Hong Kong Law & Crime Politics & Protest Video

Chief Exec. Office may still need 5 more licences to legally upload CY karaoke video

The Chief Executive Office may need to apply for five more licenses to ensure that a video uploaded by Chief Executive Leung Chun-ying does not constitute a copyright violation.

In the video posted on Monday, Leung is seen singing Beyond’s hit song “Like You” alongside band member Wong Ka-keung at an anniversary dinner hosted by the pro-Beijing Business and Professionals Alliance for Hong Kong (BPA). The video received thousands of shares, likes, and comments on Facebook.

Leung’s office said on Wednesday that it had applied for a streaming licence with the Composers and Authors Society of Hong Kong (CASH) and paid a “small sum.”

Chief Executive Leung Chun-ying

Chief Executive Leung Chun-ying. File Photo: Apple Daily.

Renowned songwriter Adrian Chow, however, questioned whether Leung’s office would also need to apply for five more licences under the present copyright regime:

  1. A mechanical licence from the music publisher for the song’s reproduction right;
  2. A synchronisation licence from the music publisher for the synchronisation of both the video and sound tracks;
  3. A mechanical license from the record company for the karaoke version’s reproduction right;
  4. A synchronisation licence from the record company for the karaoke version’s synchronisation of both the video and sound tracks;
  5. A streaming licence for the karaoke version from the International Federation of the Phonographic Industry (IFPI) or Hong Kong Recording Industry Alliance (HKRIA).

Chow said that any video of a song cover uploaded to social media may need all six licences, which could cost around HK$10,000 each.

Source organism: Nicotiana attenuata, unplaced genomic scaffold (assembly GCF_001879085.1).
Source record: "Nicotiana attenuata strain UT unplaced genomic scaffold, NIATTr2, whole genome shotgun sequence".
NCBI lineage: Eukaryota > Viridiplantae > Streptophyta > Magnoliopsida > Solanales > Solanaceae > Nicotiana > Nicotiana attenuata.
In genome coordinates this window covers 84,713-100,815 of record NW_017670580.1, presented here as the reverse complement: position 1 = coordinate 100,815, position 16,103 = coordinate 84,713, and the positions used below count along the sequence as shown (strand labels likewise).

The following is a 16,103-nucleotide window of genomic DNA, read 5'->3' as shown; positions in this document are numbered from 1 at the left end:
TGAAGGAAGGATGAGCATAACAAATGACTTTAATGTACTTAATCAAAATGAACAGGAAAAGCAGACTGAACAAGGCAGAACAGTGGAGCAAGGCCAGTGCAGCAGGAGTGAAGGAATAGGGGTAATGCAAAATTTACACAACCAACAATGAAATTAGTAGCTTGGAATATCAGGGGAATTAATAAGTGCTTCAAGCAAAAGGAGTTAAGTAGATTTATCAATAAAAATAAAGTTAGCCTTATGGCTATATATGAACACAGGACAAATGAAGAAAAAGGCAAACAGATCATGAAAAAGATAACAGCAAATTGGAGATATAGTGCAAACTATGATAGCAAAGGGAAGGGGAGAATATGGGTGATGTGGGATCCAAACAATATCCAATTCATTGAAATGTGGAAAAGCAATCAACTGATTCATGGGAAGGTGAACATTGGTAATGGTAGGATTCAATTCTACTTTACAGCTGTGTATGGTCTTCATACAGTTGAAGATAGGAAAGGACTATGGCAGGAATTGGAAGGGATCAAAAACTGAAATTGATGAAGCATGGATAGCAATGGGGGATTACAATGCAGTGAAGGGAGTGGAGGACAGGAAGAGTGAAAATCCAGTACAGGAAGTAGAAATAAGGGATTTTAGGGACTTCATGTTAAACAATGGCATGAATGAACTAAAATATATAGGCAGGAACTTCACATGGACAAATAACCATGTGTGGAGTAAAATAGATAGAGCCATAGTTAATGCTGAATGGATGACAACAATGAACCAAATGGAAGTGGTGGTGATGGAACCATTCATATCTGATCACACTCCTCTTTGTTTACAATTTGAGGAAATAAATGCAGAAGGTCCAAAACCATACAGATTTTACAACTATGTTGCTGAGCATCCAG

“If you do not want the trouble, isn’t it better to include an exemption for user generated contents and a fair use term?” Chow asked.

A “fair use” term was proposed to be added into the controversial new copyright bill dubbed “Internet Article 23”. The term can protect personal non-commercial derivative works, such as those published by performers who cover songs, internet users who rewrite song lyrics, and live-stream game playing .

Adrian Chow.

Adrian Chow. File Photo: Stand News.

Exempted, but may be sued

Regarding the video, Director of Intellectual Property Ada Leung has said that, as a public figure, Leung’s act could fall under the exemption of “news reporting” provided in the new copyright bill, since the public would want to know more about him.

Craig Choy, legal consultant for internet freedom advocacy group Keyboard Frontline, told Apple Daily that the group stood against this principle if the criteria for exemption was based solely on whether the uploader was famous or not.

According to Choy, the video could have qualified for the “quotation” exemption but Leung Chun-ying would have had to state the name of the original author. If Leung does not pay all royalties due, he may a civil lawsuit.

However, Choy added that it would be difficult to prosecute Leung criminally under the new bill, as it would have to be proven that Leung’s new version replaced the original and hurt the interests of the copyright owners.

Nonetheless, Leung could still be prosecuted under the offence of “obtaining access to a computer with intent to commit an offence or with a dishonest intent” if it can be proven that he intended to distribute the video to hurt the copyright owners’ interests.

Chief Exec. Office may still need 5 more licences to legally upload CY karaoke video